At a Van Horn arena on a late-summer afternoon, speckled steers bawled in the chute as Jimmy Steve Martinez flight-checked his horse Yoshiki. Martinez, a 42-year-old team roper, takes his time with the same routine before every event. Brush Yoshiki’s coppery coat. Braid his coppery mane. Strap skid boots on the gelding’s legs. Throw aboard the saddle stamped “Big Bend Cowboy Hall of Fame.” In his mind, Martinez envisions the perfect run.
“I visualize everything,” he said. “My horsemanship, my swing, my position, delivery, and dally. I go through the steps in my head and try to do exactly that.”
Twenty minutes later, Martinez was one of two ropers angling their horses into boxes on either side of the steer waiting inside the chute. When the chute clanged open, the steer charged forward. The ropers waited a moment to give the animal a head start and then roared after it. Ruben Brito, the header, closed in on the steer and threw a loop over its horns. As the loop settled, Brito quickly dallied his end of the rope around his saddle horn and hauled the steer along in a leftward arc. Martinez, the heeler, focused on the rise and fall of the steer’s hind feet. Yoshiki slowed automatically, and Martinez swung his loop overhead, taking aim. When the timing was right, he let fly the loop, caught both hind feet, pulled the slack, and dallied. Both horses spun to face the steer strung between them. The complicated feat was over in seconds, accomplished at a gallop.
“The horse, the rider, the steer—it all has to be in sync,” Martinez observed later.
Ropings like this 4-H fundraiser occur nearly every weekend across Texas. These are family events that can last all day, with kids and horses everywhere. In Van Horn, a father warming up his horse led behind him a pint-size cowboy on a pint-size skewbald pony. Middleschoolers in 4-H shirts hawked Gatorade and brisket burritos at the concession stand. “What 4-H projects are you boys doing this year?” a customer asked, and the answers rang out in bright unison: “Goats!” “I’m raising a hog!” “Wildlife!” A pair of ten-year-old girls, their mouths stained with alarming snow-cone colors, wove through the parking lot riding double on a patient, slow-moving gray horse. A smattering of folks fanned themselves in the shade of the covered stands. As is fitting with West Texas demographics, the crowd was mostly Hispanic. Joshing among ropers was conducted primarily in Spanish; the ohhhhs for misses and whoops for great catches were more nondenominational.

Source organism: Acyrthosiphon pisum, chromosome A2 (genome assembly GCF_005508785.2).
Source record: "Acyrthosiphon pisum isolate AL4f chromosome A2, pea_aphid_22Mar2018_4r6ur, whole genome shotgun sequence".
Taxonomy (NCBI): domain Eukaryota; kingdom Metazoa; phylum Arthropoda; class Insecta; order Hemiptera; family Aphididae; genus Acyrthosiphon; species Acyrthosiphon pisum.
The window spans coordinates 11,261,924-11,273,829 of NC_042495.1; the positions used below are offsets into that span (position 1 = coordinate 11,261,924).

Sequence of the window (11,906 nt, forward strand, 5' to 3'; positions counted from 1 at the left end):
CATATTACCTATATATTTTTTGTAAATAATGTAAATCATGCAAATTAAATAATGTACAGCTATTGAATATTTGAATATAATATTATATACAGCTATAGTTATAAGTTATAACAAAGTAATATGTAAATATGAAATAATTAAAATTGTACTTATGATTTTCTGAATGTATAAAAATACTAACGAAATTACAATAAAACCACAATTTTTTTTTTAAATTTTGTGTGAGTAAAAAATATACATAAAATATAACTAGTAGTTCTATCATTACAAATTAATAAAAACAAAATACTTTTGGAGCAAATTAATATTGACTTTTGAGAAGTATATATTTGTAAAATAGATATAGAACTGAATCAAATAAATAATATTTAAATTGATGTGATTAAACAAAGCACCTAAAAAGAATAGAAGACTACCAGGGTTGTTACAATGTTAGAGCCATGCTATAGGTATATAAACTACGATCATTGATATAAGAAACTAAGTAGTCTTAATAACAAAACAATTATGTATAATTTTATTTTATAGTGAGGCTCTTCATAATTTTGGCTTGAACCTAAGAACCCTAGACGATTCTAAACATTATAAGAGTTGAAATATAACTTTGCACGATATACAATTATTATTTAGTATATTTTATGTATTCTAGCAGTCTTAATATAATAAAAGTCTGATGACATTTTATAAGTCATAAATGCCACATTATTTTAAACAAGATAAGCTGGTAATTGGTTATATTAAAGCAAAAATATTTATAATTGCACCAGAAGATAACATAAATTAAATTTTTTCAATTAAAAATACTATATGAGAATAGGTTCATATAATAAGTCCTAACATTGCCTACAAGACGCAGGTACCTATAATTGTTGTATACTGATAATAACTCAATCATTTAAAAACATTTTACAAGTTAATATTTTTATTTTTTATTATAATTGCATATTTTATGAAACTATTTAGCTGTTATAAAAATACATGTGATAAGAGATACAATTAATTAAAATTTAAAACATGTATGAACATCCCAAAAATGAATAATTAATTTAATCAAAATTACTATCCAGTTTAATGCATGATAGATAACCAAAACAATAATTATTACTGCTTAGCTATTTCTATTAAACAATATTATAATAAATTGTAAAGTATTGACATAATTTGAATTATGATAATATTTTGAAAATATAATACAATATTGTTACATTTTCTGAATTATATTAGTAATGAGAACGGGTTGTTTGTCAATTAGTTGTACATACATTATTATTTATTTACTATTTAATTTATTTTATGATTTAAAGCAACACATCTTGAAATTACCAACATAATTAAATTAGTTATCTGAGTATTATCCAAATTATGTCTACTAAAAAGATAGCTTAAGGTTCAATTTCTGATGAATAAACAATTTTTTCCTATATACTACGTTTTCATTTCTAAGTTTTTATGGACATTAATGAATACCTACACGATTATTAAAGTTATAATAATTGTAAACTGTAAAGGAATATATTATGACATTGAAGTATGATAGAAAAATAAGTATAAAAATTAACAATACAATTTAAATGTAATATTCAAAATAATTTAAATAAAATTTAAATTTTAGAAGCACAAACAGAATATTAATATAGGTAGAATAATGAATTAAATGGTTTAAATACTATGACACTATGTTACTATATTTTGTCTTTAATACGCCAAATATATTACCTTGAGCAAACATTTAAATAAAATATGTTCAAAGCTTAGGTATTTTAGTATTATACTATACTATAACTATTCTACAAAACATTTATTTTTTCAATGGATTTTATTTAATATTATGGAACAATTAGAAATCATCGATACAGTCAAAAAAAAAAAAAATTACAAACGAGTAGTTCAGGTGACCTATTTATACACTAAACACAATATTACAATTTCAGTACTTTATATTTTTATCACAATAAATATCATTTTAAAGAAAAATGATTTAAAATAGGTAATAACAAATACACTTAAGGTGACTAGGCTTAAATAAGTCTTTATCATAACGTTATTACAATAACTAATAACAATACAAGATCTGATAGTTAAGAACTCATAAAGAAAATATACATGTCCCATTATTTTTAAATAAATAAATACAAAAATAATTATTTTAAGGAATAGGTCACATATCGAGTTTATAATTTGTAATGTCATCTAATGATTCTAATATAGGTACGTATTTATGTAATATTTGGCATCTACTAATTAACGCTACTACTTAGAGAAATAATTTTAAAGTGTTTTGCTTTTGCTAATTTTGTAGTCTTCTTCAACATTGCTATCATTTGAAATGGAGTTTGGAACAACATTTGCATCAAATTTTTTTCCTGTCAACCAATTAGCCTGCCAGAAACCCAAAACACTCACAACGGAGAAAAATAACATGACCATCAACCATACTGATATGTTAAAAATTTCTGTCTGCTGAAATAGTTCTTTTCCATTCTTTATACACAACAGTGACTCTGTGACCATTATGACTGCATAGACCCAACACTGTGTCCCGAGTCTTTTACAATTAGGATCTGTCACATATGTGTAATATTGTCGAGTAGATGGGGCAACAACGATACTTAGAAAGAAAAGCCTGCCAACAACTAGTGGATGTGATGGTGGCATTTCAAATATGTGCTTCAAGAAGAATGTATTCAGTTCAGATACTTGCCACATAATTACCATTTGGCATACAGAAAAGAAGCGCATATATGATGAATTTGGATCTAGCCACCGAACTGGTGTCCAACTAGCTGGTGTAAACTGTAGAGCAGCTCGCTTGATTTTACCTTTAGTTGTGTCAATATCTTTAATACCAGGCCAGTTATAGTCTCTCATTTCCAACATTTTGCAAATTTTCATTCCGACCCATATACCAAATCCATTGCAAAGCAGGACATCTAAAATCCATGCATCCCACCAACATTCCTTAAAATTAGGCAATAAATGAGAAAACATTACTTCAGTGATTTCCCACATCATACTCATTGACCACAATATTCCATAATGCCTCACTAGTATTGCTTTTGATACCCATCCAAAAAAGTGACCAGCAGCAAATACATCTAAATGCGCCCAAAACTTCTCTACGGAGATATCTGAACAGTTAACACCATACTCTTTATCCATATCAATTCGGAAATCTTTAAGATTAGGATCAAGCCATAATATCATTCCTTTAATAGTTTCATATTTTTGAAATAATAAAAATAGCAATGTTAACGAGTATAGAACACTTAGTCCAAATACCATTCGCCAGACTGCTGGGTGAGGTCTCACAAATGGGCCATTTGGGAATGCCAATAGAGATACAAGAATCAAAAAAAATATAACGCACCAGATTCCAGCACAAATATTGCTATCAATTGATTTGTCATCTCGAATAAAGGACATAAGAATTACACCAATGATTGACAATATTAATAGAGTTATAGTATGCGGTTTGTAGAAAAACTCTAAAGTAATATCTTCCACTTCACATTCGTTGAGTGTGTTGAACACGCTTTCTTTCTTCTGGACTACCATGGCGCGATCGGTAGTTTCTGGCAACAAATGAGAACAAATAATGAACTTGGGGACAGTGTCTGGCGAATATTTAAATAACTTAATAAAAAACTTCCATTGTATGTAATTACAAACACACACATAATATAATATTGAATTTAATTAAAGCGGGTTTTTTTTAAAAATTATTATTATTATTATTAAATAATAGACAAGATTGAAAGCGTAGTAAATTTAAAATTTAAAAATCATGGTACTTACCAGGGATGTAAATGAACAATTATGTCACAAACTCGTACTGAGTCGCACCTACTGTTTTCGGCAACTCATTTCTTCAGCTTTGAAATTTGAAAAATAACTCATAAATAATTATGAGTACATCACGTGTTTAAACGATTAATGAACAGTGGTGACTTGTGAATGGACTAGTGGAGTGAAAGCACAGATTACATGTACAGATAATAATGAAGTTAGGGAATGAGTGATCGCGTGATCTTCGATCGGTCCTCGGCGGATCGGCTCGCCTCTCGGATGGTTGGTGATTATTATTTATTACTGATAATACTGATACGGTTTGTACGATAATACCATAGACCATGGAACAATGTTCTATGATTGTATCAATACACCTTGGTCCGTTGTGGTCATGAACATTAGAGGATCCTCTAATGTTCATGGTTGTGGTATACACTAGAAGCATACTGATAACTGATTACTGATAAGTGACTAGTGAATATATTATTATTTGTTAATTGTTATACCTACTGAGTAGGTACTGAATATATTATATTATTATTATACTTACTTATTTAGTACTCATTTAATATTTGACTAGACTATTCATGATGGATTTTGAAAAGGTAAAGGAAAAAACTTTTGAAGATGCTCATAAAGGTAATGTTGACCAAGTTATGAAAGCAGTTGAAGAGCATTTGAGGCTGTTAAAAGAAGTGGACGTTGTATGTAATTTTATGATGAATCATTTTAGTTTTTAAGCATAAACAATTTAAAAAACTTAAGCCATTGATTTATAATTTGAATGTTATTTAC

Amateur ropers are drawn to this type of roping contest, known as a jackpot, which typically features friendly competition among local contestants, as well as a payout for winners. These events are distinct from professional ropings, held at sanctioned rodeos, which feature pro ropers who relentlessly roam the country, chasing hefty payouts and a chance at the end-of-year National Finals Rodeo. Martinez used to be a pro. He earned his pro card at nineteen and left his hometown of Marfa for an itinerant life, pulling all-nighters with his roping buddies as they drove to the next arena, the next crowd, the next set of steers.
“I did eighty to one hundred rodeos a year,” said Martinez. “You pay your fees, warm up your horse. You go into the arena, and once you perform, you’ve got to unsaddle, water, feed, and get on the road to the next one.”
Those were good times. He was young, with loads of friends and no attachments or responsibilities other than to his horse and his truck. Every rodeo town had buckle bunnies and bars. People wanted to be around a real cowboy. People knew his name.
But the road requires money for fuel, cheap motels, cheap eats, entry fees. Money for alfalfa, horseshoes, truck repairs, tires, ropes, rent. Martinez has won eighty saddles in his career. Now he’s got only three; the rest sold for quick cash to get a little farther down the road. Over time, the travel wearied him, his ambition diluted by distractions along the way.
“I was on the road for eleven years, roping,” he said. “I’d be home maybe two months of the year. It came to a point where I started going for the wrong reasons. Instead of going for what I loved, it was the rock-and-roll lifestyle. I lost my way. And I didn’t care. What changed everything were my girls.”
During a visit to Marfa in 2003, Martinez started seeing a woman named Lorinda Carrillo, and the two of them began a life together. She briefly joined him on the road—“I didn’t like it,” she said—and then they set up a household in Midland. He was gone a lot, juggling his home life and roping. Money got real tight. He recalled a time when they were down to their last $11. Carrillo was seven months pregnant with their first child, a girl they’d call Charlize.
“We lived off eleven dollars that whole week,” he said. “That was the low point.”